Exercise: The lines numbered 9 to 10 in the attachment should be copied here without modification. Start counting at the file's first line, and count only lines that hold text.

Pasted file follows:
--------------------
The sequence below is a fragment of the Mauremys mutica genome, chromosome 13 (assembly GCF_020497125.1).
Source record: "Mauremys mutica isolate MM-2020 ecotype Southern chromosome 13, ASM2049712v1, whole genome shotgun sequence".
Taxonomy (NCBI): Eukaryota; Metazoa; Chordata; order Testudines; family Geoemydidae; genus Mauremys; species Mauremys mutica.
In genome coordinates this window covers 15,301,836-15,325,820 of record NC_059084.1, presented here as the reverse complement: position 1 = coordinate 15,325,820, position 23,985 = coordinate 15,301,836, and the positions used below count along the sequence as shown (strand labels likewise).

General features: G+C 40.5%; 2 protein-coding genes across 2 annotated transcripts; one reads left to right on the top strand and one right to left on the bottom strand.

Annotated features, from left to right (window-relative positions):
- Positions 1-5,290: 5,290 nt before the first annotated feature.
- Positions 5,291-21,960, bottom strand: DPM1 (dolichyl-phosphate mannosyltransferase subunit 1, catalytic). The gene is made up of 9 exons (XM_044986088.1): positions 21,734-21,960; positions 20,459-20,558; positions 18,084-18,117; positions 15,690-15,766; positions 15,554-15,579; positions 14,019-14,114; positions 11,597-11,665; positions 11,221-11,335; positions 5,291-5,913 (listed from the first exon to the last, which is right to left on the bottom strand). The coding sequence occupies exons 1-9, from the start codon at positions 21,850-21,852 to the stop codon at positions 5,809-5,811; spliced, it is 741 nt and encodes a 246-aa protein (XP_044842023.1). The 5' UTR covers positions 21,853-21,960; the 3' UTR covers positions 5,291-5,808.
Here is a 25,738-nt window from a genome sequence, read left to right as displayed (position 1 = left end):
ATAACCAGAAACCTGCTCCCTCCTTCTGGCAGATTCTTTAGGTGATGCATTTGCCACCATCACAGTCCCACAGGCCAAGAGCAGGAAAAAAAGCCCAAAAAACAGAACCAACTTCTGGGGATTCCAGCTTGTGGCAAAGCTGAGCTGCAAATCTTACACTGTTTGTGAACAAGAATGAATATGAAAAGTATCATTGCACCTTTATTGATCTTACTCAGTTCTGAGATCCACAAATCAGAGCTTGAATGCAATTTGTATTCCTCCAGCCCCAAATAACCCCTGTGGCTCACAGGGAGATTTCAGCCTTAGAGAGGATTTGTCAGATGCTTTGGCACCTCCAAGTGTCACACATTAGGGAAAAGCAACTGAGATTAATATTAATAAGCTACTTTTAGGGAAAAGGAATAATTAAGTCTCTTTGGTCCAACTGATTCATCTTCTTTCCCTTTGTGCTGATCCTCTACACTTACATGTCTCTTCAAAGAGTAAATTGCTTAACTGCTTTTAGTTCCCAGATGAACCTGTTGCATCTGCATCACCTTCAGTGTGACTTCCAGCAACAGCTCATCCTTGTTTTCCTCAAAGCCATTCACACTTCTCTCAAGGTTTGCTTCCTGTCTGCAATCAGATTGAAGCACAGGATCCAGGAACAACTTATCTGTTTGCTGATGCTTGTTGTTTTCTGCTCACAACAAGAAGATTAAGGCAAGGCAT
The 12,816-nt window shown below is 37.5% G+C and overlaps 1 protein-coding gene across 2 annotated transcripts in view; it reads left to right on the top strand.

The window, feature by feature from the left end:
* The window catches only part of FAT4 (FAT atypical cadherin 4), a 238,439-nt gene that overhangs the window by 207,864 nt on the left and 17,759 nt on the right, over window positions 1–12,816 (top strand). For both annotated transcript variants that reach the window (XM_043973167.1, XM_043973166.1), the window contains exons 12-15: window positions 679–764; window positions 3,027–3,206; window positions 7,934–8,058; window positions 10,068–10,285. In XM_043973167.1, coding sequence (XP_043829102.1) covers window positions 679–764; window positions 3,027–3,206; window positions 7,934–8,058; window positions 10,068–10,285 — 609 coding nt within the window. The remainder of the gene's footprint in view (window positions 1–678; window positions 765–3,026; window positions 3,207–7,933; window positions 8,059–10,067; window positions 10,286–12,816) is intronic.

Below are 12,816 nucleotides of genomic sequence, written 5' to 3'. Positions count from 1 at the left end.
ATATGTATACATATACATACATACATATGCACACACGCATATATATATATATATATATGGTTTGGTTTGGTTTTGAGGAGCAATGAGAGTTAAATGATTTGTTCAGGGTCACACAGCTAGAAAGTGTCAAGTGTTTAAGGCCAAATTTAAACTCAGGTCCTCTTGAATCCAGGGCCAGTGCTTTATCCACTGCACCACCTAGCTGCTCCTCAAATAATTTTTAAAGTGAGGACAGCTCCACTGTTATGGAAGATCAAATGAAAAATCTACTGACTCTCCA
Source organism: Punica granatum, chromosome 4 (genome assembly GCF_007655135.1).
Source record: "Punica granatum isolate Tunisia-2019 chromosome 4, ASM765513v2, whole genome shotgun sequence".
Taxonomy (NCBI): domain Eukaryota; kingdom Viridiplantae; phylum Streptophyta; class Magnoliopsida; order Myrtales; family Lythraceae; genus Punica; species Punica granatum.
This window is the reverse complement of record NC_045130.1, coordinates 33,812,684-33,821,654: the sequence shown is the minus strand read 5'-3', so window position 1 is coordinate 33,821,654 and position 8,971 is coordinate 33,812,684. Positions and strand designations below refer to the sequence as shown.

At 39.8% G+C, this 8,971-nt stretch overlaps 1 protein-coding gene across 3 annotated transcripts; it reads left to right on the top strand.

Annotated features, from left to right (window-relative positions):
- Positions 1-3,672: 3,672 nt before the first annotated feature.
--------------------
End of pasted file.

Here is a 25,738-nt window from a genome sequence, read left to right as displayed (position 1 = left end):
ATAACCAGAAACCTGCTCCCTCCTTCTGGCAGATTCTTTAGGTGATGCATTTGCCACCATCACAGTCCCACAGGCCAAGAGCAGGAAAAAAAGCCCAAAAAACAGAACCAACTTCTGGGGATTCCAGCTTGTGGCAAAGCTGAGCTGCAAATCTTACACTGTTTGTGAACAAGAATGAATATGAAAAGTATCATTGCACCTTTATTGATCTTACTCAGTTCTGAGATCCACAAATCAGAGCTTGAATGCAATTTGTATTCCTCCAGCCCCAAATAACCCCTGTGGCTCACAGGGAGATTTCAGCCTTAGAGAGGATTTGTCAGATGCTTTGGCACCTCCAAGTGTCACACATTAGGGAAAAGCAACTGAGATTAATATTAATAAGCTACTTTTAGGGAAAAGGAATAATTAAGTCTCTTTGGTCCAACTGATTCATCTTCTTTCCCTTTGTGCTGATCCTCTACACTTACATGTCTCTTCAAAGAGTAAATTGCTTAACTGCTTTTAGTTCCCAGATGAACCTGTTGCATCTGCATCACCTTCAGTGTGACTTCCAGCAACAGCTCATCCTTGTTTTCCTCAAAGCCATTCACACTTCTCTCAAGGTTTGCTTCCTGTCTGCAATCAGATTGAAGCACAGGATCCAGGAACAACTTATCTGTTTGCTGATGCTTGTTGTTTTCTGCTCACAACAAGAAGATTAAGGCAAGGCAT